Q. Are there any limitations on my company’s ability to require employees to submit to drug and alcohol testing after an accident?
A. In May 2016, OSHA published a final rule that, among other things, amended the Occupational Safety & Health Act (OSH Act) to prohibit employers from retaliating against employees for reporting a work-related illness or injury. In the preamble to that final rule, OSHA cautioned that a blanket rule that mandates drug/alcohol testing after every accident, injury or illness could be seen as retaliatory. Instead, before requiring an employee to submit to post-accident testing, OSHA said that there must be a “reasonable possibility” that drug or alcohol use caused or contributed to the reported injury or illness. Thus, for example, it would not make sense to test an employee who reported a repetitive strain injury from typing, since drug or alcohol use is not likely to be involved.
Fast forward to October 2018. OSHA recently issued a memorandum clarifying the Department’s position on post-accident drug and alcohol testing. First, the Department stated that many employers who conduct post-accident testing “do so to promote workplace safety and health.” While blanket post-accident policies still are not permitted, the Department stated that a post-accident testing policy would only violate the OSH Act “if the employer took the action to penalize an employee for reporting a work-related injury or illness rather than for the legitimate purpose of promoting workplace safety and health.”
The Department further stated that most instances of workplace drug testing are permissible, including:
- Random drug testing;
- Drug testing unrelated to the reporting of a work-related injury or illness;
- Drug testing under a state’s workers’ compensation law;
- Drug testing under another federal law, such as a U.S. Department of Transportation rule; and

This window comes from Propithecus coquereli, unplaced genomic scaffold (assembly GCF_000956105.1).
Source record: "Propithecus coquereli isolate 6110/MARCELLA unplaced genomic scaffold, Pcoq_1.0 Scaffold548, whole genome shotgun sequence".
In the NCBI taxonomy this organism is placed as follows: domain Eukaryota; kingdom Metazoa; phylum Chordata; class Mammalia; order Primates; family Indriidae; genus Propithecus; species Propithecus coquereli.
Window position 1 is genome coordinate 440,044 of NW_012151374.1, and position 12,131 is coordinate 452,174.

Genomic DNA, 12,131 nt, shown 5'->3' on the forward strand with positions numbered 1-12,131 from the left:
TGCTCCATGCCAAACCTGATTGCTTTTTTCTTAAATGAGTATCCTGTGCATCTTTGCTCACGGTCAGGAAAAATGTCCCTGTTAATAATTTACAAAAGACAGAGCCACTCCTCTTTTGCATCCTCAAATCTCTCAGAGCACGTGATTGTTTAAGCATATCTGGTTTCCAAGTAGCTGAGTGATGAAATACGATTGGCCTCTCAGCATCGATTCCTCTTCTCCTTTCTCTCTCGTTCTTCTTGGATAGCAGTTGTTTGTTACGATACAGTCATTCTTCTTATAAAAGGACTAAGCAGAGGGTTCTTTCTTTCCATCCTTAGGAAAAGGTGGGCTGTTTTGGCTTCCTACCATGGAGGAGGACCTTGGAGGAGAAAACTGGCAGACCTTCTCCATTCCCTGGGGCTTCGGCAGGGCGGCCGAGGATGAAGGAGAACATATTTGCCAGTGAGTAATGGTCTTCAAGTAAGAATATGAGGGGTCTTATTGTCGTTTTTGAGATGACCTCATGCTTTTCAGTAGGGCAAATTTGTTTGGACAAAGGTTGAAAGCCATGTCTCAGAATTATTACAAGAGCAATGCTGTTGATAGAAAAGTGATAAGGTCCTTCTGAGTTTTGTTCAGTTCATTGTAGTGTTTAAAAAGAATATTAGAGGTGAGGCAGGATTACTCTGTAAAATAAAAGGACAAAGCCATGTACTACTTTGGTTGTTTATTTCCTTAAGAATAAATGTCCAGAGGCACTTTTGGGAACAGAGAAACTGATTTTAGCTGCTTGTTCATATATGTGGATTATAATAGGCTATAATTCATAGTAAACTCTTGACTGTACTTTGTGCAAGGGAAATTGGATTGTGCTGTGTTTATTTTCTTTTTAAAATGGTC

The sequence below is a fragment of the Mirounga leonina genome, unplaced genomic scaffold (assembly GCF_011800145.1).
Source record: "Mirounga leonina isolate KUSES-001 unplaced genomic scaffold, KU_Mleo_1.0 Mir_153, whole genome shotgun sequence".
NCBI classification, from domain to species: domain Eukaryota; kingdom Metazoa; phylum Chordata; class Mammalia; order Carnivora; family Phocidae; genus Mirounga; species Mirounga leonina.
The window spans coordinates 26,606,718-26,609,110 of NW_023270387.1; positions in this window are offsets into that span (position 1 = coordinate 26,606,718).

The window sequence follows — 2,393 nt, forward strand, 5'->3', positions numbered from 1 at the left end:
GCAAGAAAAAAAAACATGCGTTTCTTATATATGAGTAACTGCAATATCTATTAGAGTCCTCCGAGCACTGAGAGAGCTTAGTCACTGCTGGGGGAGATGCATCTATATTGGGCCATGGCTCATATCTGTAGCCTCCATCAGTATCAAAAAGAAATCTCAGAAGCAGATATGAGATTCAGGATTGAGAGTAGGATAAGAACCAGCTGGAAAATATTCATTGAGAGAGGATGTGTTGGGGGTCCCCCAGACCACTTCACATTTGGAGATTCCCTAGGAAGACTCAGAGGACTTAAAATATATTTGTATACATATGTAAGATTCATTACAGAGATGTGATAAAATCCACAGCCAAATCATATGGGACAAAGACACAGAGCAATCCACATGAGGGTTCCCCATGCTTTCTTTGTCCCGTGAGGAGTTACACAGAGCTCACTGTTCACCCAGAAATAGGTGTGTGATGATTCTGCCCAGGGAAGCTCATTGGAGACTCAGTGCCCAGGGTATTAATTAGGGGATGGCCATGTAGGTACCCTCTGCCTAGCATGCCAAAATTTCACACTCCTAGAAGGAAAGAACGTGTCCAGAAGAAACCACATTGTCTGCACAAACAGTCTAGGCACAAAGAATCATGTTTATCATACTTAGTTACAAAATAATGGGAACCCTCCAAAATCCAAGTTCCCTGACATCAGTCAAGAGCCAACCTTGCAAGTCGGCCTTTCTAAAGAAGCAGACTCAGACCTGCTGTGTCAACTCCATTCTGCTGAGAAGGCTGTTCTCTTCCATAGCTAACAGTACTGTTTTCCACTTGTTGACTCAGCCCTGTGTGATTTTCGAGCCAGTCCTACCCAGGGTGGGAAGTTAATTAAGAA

- Drug testing to evaluate the root cause of a workplace incident that harmed or could have harmed an employee. However, the Department warned that, if the employer chooses to use drug testing to investigate an incident, the employer should test all employees whose conduct could have contributed to the incident, not just the employee who reported an injury.
Under this new interpretation, most forms of post-accident testing should now pass muster, so long as the policy specifies that all employees whose acts may have contributed to a workplace accident will be tested.
The Department also addressed safety-incentive programs, stating that incentive programs that reward workers for reporting near-misses or hazards, and encourage involvement in a safety and health management system are “always permissible.” Rate-based safety incentive programs (which focus on reducing the number of reported injuries and illnesses by offering prizes or bonuses based on injury or accident-free periods, or evaluating managers based on their work unit’s number of injuries) are permissible “as long as they are not implemented in a manner that discourages reporting.” If a rate-based incentive program penalizes an employee for occurrences and/or reports of workplace injuries or illnesses, the program must include adequate precautions to ensure that employees feel free to report an injury or illness, such as (a) an incentive program that rewards employees for identifying unsafe conditions; (b) training to reinforce reporting rights and responsibilities and emphasize the employer’s non-retaliation policy; and (c) a mechanism to accurately evaluate employee willingness to report injuries and illnesses.